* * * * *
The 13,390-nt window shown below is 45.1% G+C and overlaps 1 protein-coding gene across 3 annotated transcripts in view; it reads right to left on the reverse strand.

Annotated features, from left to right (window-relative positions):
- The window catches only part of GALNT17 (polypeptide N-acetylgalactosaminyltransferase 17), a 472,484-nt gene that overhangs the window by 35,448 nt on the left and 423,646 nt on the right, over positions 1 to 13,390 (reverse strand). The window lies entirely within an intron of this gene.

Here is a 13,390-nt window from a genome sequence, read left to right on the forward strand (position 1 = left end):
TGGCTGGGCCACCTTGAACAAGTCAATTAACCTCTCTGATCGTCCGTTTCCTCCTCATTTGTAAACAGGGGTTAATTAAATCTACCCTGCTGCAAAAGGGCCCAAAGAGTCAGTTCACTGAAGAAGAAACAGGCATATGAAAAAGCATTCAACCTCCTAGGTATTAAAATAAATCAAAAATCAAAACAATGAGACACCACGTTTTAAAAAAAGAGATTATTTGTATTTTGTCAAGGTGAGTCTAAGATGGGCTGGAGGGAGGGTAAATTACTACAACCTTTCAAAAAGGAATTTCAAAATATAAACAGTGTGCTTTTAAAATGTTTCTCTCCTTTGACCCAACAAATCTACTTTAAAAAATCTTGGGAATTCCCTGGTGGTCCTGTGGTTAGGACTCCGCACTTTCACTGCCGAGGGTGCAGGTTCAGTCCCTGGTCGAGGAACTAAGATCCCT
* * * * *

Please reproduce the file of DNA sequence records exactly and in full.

The 13,390-nt window shown below is 45.1% G+C and overlaps 1 protein-coding gene across 3 annotated transcripts in view; it reads right to left on the reverse strand.

Annotated features, from left to right (window-relative positions):
- The window catches only part of GALNT17 (polypeptide N-acetylgalactosaminyltransferase 17), a 472,484-nt gene that overhangs the window by 35,448 nt on the left and 423,646 nt on the right, over positions 1 to 13,390 (reverse strand). The window lies entirely within an intron of this gene.

Here is a 13,390-nt window from a genome sequence, read left to right on the forward strand (position 1 = left end):
TGGCTGGGCCACCTTGAACAAGTCAATTAACCTCTCTGATCGTCCGTTTCCTCCTCATTTGTAAACAGGGGTTAATTAAATCTACCCTGCTGCAAAAGGGCCCAAAGAGTCAGTTCACTGAAGAAGAAACAGGCATATGAAAAAGCATTCAACCTCCTAGGTATTAAAATAAATCAAAAATCAAAACAATGAGACACCACGTTTTAAAAAAAGAGATTATTTGTATTTTGTCAAGGTGAGTCTAAGATGGGCTGGAGGGAGGGTAAATTACTACAACCTTTCAAAAAGGAATTTCAAAATATAAACAGTGTGCTTTTAAAATGTTTCTCTCCTTTGACCCAACAAATCTACTTTAAAAAATCTTGGGAATTCCCTGGTGGTCCTGTGGTTAGGACTCCGCACTTTCACTGCCGAGGGTGCAGGTTCAGTCCCTGGTCGAGGAACTAAGATCCCT